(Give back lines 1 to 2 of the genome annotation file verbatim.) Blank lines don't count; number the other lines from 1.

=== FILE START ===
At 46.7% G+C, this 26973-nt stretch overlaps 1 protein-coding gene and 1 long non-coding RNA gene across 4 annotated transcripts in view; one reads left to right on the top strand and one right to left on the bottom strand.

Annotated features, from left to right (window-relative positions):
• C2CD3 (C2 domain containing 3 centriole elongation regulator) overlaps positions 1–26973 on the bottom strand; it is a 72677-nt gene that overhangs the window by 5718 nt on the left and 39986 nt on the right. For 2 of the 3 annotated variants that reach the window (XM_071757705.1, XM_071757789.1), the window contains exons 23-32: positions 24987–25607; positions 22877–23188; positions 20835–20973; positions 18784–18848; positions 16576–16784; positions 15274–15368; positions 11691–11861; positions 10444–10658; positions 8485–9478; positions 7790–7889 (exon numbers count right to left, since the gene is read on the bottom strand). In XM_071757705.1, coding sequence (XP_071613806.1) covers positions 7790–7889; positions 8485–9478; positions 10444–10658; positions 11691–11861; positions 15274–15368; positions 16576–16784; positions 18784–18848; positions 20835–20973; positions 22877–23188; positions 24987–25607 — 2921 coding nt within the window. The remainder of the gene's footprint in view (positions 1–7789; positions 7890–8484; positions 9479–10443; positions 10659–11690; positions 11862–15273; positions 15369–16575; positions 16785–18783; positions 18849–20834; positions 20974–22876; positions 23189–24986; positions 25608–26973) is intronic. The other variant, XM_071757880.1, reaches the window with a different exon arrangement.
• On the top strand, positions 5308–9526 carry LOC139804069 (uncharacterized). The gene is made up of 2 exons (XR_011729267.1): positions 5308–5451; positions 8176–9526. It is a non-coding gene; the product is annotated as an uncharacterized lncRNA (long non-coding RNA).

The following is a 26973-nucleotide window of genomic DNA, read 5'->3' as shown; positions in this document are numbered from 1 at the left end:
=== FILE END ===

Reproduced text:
At 46.7% G+C, this 26973-nt stretch overlaps 1 protein-coding gene and 1 long non-coding RNA gene across 4 annotated transcripts in view; one reads left to right on the top strand and one right to left on the bottom strand.

Annotated features, from left to right (window-relative positions):